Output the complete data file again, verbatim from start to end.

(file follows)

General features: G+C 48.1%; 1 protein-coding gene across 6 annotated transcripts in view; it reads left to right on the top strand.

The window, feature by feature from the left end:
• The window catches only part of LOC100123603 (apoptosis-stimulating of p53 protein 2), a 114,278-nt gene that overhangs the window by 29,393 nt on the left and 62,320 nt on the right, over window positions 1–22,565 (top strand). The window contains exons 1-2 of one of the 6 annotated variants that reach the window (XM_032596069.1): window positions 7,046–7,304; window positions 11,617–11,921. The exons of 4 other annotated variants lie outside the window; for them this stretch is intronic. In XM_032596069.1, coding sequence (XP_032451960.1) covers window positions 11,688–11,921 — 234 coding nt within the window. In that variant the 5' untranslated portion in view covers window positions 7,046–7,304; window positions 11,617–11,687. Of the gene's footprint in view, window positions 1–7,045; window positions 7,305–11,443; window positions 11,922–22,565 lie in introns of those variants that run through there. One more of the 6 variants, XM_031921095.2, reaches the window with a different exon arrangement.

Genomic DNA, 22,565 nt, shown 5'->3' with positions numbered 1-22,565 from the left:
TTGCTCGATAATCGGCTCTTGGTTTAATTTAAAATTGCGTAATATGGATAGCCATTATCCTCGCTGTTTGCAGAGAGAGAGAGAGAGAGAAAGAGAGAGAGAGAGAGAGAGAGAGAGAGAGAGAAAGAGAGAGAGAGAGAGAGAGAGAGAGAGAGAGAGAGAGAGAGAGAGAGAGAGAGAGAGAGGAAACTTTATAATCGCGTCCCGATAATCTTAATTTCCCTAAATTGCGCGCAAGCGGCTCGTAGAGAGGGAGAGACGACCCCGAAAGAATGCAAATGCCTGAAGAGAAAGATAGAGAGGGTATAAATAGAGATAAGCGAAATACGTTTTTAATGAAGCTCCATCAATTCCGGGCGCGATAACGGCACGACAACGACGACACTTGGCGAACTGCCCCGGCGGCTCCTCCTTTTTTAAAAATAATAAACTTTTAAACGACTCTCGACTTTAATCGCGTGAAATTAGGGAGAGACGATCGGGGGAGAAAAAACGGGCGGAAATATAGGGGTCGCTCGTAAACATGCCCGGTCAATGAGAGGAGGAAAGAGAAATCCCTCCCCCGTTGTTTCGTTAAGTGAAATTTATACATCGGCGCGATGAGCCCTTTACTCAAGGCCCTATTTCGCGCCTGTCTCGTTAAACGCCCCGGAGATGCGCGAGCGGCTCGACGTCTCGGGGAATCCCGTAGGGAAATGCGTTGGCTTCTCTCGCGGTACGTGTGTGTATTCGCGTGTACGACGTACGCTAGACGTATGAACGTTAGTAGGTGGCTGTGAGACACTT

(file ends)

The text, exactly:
General features: G+C 48.1%; 1 protein-coding gene across 6 annotated transcripts in view; it reads left to right on the top strand.

The window, feature by feature from the left end:
• The window catches only part of LOC100123603 (apoptosis-stimulating of p53 protein 2), a 114,278-nt gene that overhangs the window by 29,393 nt on the left and 62,320 nt on the right, over window positions 1–22,565 (top strand). The window contains exons 1-2 of one of the 6 annotated variants that reach the window (XM_032596069.1): window positions 7,046–7,304; window positions 11,617–11,921. The exons of 4 other annotated variants lie outside the window; for them this stretch is intronic. In XM_032596069.1, coding sequence (XP_032451960.1) covers window positions 11,688–11,921 — 234 coding nt within the window. In that variant the 5' untranslated portion in view covers window positions 7,046–7,304; window positions 11,617–11,687. Of the gene's footprint in view, window positions 1–7,045; window positions 7,305–11,443; window positions 11,922–22,565 lie in introns of those variants that run through there. One more of the 6 variants, XM_031921095.2, reaches the window with a different exon arrangement.

Genomic DNA, 22,565 nt, shown 5'->3' with positions numbered 1-22,565 from the left:
TTGCTCGATAATCGGCTCTTGGTTTAATTTAAAATTGCGTAATATGGATAGCCATTATCCTCGCTGTTTGCAGAGAGAGAGAGAGAGAGAAAGAGAGAGAGAGAGAGAGAGAGAGAGAGAGAGAAAGAGAGAGAGAGAGAGAGAGAGAGAGAGAGAGAGAGAGAGAGAGAGAGAGAGAGAGAGAGGAAACTTTATAATCGCGTCCCGATAATCTTAATTTCCCTAAATTGCGCGCAAGCGGCTCGTAGAGAGGGAGAGACGACCCCGAAAGAATGCAAATGCCTGAAGAGAAAGATAGAGAGGGTATAAATAGAGATAAGCGAAATACGTTTTTAATGAAGCTCCATCAATTCCGGGCGCGATAACGGCACGACAACGACGACACTTGGCGAACTGCCCCGGCGGCTCCTCCTTTTTTAAAAATAATAAACTTTTAAACGACTCTCGACTTTAATCGCGTGAAATTAGGGAGAGACGATCGGGGGAGAAAAAACGGGCGGAAATATAGGGGTCGCTCGTAAACATGCCCGGTCAATGAGAGGAGGAAAGAGAAATCCCTCCCCCGTTGTTTCGTTAAGTGAAATTTATACATCGGCGCGATGAGCCCTTTACTCAAGGCCCTATTTCGCGCCTGTCTCGTTAAACGCCCCGGAGATGCGCGAGCGGCTCGACGTCTCGGGGAATCCCGTAGGGAAATGCGTTGGCTTCTCTCGCGGTACGTGTGTGTATTCGCGTGTACGACGTACGCTAGACGTATGAACGTTAGTAGGTGGCTGTGAGACACTT